Roll the rest of the sheet around one of the 2” boards and wrap with Velcro straps for storage. 

Mounting this is very easy and done within minutes by one person.

IMG_0861Clip one of the 2” boards across the top to the bungees attached to the upper two mounting points.

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Then unwrap the Velcro and unfurl the screen slowly… don’t let it drop since you may damage the carpet tacks.

Lastly attach the lower bungees so the screen is nice and stretched.

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Once your all stretched it should look like the image at the top of this article.

I built multiple screens of various colors.  They store very easily in my closet and I pull out the appropriate one depending on topics of our show.

TIP:  Spray Downy wrinkle eliminator onto the screens when they are stretched before your show.  It puts a pleasant smell in the air and smooth’s your screen out very nicely.

If you have any questions or suggestions on other broadcasting equipment, please comment below.

And to see all of my Screen pictures, visit http://www.flickr.com/photos/danielheth/sets/72157629653027764/

How to Produce a Webcast… part 5

Video Mixer

In part 4 of my how-to series, I spoke about mixing various audio sources together.  In this one I will describe how to mix your various video signals together with the mixed audio to produce a final product.

Once again, due to intensive research, I discovered a wonderful product which does exactly what I’m after.  According to their website:  “VidBlaster is a state-of-the-art live video production tool” and I would totally agree.  This single tool replaces tens of thousands of dollars worth of physical video mixing equipment into one very easy to use piece of software.  When used on an appropriately fast computer, you can produce Full-HD LIVE broadcasts. 

During the first episode of Week In Review, we had spent too much money on needed audio and video equipment that we were broke.  But by our second episode we had enough capital to purchase the Home version of VidBlaster.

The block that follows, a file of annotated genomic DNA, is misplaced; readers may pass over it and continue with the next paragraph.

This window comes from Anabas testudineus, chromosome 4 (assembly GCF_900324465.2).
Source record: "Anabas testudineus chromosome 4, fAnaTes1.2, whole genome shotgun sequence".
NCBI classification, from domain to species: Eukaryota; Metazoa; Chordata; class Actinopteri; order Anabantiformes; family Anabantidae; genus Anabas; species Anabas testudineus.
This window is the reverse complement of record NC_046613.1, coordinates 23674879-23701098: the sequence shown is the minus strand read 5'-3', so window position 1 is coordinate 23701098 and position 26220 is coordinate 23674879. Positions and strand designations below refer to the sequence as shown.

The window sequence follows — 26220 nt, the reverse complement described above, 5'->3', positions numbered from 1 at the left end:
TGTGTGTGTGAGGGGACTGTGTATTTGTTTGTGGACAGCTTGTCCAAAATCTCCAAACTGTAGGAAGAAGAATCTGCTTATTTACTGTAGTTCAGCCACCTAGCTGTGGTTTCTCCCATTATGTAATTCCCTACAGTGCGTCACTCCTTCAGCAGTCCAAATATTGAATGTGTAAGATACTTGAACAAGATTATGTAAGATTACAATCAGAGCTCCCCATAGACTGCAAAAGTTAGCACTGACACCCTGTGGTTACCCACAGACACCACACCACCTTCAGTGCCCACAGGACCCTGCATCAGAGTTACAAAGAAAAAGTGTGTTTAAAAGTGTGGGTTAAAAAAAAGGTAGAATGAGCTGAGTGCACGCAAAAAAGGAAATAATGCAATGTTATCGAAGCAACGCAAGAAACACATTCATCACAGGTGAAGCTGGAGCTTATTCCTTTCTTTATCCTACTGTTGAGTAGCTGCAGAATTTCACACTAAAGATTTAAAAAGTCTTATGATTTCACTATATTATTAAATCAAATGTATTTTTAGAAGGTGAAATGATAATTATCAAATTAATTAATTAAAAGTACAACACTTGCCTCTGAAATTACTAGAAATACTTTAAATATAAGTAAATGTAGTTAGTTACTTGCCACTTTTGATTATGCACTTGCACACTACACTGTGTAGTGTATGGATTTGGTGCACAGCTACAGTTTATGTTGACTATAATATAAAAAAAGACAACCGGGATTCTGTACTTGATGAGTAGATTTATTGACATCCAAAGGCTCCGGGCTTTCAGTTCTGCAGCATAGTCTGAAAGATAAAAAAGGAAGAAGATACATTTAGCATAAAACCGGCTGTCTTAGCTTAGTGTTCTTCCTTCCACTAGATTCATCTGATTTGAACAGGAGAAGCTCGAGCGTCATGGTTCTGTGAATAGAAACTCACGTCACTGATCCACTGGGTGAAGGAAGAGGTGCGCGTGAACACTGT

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As you can see from the image on the right, our home version limits us to 7 modules.  Based on the hardware we have, here are the seven modules we chose and why:

  1. Preview allows us to monitor the signal output.  This is similar to the “headphones” connector on our audio mixer.  Since we want to produce a 720p broadcast, our preview window is sized appropriately.
  2. Audio is a module which we designate the audio source that will be feed into the broadcast.  I have chosen the rear Line In blue plug on my sound card since that is where I have the Main output of the mixer going.  We can monitor the sound level with this module and modify it as needed on the fly.
  3. Streamer is used to link our broadcast to our uStream LIVE broadcast channel.  It only has Start/Stop buttons with additional options under the right click menu.  These include our username/password and our chosen LIVE broadcaster (uStream in our case).
  4. Recorder, this module is used to capture our broadcast to a video file for later post-production within Windows Live Movie Maker (covered in part 8 of this series).  This module also includes some basic controls for starting/stopping and saving our broadcast.  It also has an option for uploading the video, but I want to add starting and ending credits which I do in post production because of the Home Edition of VidBlaster I own.  Once we have enough to purchase the Professional Edition we can add our starting and ending credits within the live broadcast itself.